In which we find out that Agent Smith is not just the president of the Agent Smith Fan Club…
4) Neo vs Agent Smith(s)
- Neo, who you know by now. Played by Keanu Reeves.
- Armed with: Nothing at first, but eventually he seizes a metal pole to use as a club/staff.
- Agent Smith, the chief antagonist of the first film, now turned rogue and able to reproduce at will by over-writing himself onto other humans and programs. Played by Hugo Weaving with his signature awkward-cool.
The Setup: Fresh off the useless fight with Seraph, Neo has found his way to the Oracle and “talked” with her for a few minutes on a mostly empty playground. The most direct help she provides involves pointing him toward the Merovingian, but much of what she says is arguably a lot of papered-over psychobabble about “choice” and various techno-jargon that is only saved by the smooth delivery of the late Gloria Foster, a fine actress. I have a friend who actually walked out of the theater during this conversation when he heard Keanu say the line “programs hacking programs,” which I still laugh about to this day.
Anyway, it’s not spelled out but it’s pretty clear the Oracle and Seraph know that The Smiths (heh) are coming, because he ushers her out of there with visible urgency. Indeed their exit door barely closes when the old villain belts out his now-famous “Miiiiiister Anderson” from off-screen and is revealed in a slow-motion shot amongst a flock of scattering black birds.
The two have a bit of a macho staredown and discussion, though once again Neo is left mostly reacting for his half of the conversation. Reeves comes off a bit stiff but Weaving deliciously chews through his share of the dialogue, drawling out his lines in a way that’s so fun you almost don’t mind that the exposition about his new state raises more questions than it answers. The Wachowskis would have fit in quite well with the writers’ room on Lost.
As Smith starts in on a mini-monologue about “purpose,” he reveals the presence of all his cloned selves, who move in on Neo one at a time and take turns picking up lines from the speech. When there’s enough of them surrounding Neo, they seize the hero and attempt to assimilate him, but for once, resistance is not futile; Neo, it seems, is uniquely able to counter the virus’ infection process. As soon as he finishes with that, things get physical.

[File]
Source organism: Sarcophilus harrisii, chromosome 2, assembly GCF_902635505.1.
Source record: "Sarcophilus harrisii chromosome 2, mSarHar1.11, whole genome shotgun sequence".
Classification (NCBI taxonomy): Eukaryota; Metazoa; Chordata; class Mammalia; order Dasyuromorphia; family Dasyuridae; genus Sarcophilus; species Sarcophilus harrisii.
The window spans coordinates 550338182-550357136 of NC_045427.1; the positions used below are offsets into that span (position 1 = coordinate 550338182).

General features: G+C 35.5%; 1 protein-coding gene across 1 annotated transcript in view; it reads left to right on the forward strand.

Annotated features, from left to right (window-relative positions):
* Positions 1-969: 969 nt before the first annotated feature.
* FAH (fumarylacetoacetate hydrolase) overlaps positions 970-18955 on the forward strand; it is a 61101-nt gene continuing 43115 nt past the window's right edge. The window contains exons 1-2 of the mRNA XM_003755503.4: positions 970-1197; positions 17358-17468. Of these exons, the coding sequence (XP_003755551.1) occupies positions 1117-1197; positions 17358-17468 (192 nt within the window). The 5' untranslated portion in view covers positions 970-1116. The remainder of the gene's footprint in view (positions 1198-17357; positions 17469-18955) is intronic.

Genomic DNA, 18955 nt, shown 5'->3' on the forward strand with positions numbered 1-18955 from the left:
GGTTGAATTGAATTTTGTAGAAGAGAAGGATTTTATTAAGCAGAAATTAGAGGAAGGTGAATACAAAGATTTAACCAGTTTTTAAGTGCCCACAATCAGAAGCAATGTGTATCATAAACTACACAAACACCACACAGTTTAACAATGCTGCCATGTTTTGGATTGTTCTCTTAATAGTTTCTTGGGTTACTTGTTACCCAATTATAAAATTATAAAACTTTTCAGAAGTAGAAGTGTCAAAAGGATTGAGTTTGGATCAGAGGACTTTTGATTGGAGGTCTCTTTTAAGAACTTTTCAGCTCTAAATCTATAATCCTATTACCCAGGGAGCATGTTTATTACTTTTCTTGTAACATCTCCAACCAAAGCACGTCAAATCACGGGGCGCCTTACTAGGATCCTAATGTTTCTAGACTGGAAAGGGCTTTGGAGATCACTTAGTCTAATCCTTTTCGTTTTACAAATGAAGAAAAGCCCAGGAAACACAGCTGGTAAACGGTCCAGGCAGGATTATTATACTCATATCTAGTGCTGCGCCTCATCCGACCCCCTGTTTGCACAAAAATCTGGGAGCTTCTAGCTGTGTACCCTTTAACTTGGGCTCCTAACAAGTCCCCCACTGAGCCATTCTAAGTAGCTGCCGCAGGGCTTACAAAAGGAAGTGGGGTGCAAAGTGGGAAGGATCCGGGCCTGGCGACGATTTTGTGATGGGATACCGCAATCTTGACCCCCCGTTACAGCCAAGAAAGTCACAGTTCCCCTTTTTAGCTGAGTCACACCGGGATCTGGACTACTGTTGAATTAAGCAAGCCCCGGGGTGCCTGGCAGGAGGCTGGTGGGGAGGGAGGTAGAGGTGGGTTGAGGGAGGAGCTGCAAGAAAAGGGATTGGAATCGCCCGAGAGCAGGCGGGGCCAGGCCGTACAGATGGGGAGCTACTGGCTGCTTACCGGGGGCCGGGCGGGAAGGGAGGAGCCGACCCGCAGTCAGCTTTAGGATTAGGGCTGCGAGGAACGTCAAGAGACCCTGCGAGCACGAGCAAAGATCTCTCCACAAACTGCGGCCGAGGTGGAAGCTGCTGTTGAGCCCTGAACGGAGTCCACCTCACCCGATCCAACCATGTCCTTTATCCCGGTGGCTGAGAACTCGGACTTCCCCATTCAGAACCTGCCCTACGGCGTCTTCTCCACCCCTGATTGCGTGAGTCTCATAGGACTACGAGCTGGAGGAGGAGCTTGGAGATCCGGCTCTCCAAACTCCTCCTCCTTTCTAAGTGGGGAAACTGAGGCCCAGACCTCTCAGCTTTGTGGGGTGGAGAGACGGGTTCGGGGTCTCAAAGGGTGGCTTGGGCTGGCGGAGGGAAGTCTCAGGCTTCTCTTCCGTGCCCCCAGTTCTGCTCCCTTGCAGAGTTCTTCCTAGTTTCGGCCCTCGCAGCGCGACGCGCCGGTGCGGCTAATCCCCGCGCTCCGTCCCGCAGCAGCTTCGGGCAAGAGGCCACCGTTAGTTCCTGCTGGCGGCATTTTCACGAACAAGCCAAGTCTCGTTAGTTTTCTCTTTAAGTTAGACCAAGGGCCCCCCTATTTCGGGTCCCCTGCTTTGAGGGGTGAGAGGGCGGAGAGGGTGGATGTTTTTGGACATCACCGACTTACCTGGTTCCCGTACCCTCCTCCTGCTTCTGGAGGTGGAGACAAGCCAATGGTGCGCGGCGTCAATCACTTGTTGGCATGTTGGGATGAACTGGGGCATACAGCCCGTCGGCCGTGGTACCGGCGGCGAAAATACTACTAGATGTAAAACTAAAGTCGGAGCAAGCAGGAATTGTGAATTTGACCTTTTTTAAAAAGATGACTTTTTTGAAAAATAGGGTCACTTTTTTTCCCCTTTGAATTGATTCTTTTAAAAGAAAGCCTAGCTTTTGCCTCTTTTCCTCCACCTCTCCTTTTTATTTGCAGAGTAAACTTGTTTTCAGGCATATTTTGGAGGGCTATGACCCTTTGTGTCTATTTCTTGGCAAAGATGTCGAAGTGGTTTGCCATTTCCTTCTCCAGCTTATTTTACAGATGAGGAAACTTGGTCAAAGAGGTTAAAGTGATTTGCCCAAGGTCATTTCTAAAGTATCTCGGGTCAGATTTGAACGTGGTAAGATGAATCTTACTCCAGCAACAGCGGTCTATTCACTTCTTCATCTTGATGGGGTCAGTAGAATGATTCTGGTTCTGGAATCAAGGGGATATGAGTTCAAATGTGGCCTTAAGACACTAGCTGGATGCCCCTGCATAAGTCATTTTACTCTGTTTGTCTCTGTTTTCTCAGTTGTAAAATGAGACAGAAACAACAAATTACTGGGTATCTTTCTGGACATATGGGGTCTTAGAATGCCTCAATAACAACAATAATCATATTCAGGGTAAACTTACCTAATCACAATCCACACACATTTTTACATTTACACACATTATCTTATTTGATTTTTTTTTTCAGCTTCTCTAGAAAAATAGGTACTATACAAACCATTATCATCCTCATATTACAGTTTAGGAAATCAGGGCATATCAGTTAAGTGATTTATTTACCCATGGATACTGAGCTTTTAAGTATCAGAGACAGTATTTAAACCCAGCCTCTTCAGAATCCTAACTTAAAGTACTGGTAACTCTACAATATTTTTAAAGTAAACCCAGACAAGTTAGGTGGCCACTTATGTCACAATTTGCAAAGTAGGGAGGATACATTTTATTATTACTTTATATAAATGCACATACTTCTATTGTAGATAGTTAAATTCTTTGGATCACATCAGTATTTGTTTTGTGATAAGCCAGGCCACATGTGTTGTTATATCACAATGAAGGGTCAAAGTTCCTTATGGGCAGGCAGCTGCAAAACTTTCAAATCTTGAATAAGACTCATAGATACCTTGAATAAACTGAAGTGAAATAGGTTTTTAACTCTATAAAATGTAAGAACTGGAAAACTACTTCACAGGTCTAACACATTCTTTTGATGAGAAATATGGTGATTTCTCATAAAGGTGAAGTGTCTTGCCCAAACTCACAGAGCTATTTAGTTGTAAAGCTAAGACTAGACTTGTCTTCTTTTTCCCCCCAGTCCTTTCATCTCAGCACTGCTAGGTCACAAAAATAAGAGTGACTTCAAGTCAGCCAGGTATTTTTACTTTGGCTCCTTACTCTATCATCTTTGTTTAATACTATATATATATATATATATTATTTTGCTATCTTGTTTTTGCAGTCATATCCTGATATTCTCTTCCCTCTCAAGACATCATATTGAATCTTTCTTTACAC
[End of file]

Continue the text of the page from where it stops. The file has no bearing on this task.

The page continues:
[I’ll note that this is the FOURTH fight in the movie, with the previous three basically amounting to different arrangements of Nothingburger. An action audience oughtn’t have to wait so long for a genuine setpiece.]
The Fight: We go from zero to Fight Scene in no time flat. Don Davis’ unique and frantic musical accompaniment for the sequence (known to the production crew as “the Burly Brawl”) kicks in immediately, as does the crazy-intricate choreography.
It’s hard to provide an accurate blow-by-blow because there are just so many blows. The fight almost never stops moving, and neither does Neo: every Smith he defends against leaves him open to another, every hole he opens up is instantly filled, and every new bit of ground he goes to only gets him re-surrounded. It’s brutal.
But in a way, it’s not. As with some of the previous fights, Neo never looks like he’s all that hurt by this, just stymied. Certainly this can be partly attributed to the fact that Neo is easily more powerful than any one (or any dozen) of his adversaries here so all they can do is chip away at him slowly, but still, a bit of that visceral thrill is lost. Neo’s blows don’t seem to really hurt Smith either, but of course that makes sense and was already the norm in the first movie.
So what you have here is a fight with a million unhurtable guys teaming up against one super guy whom they can barely hurt. What the fight loses in viscerality it has to make up for in technical complexity, which it largely does– with a few outrageous exceptions, but we’ll get there.
As stated earlier, it’s chaotic. Neo’s constant motion and even his taking of the occasional blow never convey that he’s anything less than a powerful & brilliant fighter. No matter how close they get to him he always seems to be ready with a clever counter or reversal; it looks as if he’s planning his attacks when he actually should be entirely reactive to the army of bad guys around him. Smiths get kicked, punched, bashed into the scenery and thrown into each other. It’s like a big, silly, intricate ballet. All the while, ever more Smiths are streaming in; the fight starts with about a dozen and finishes with nearly a hundred.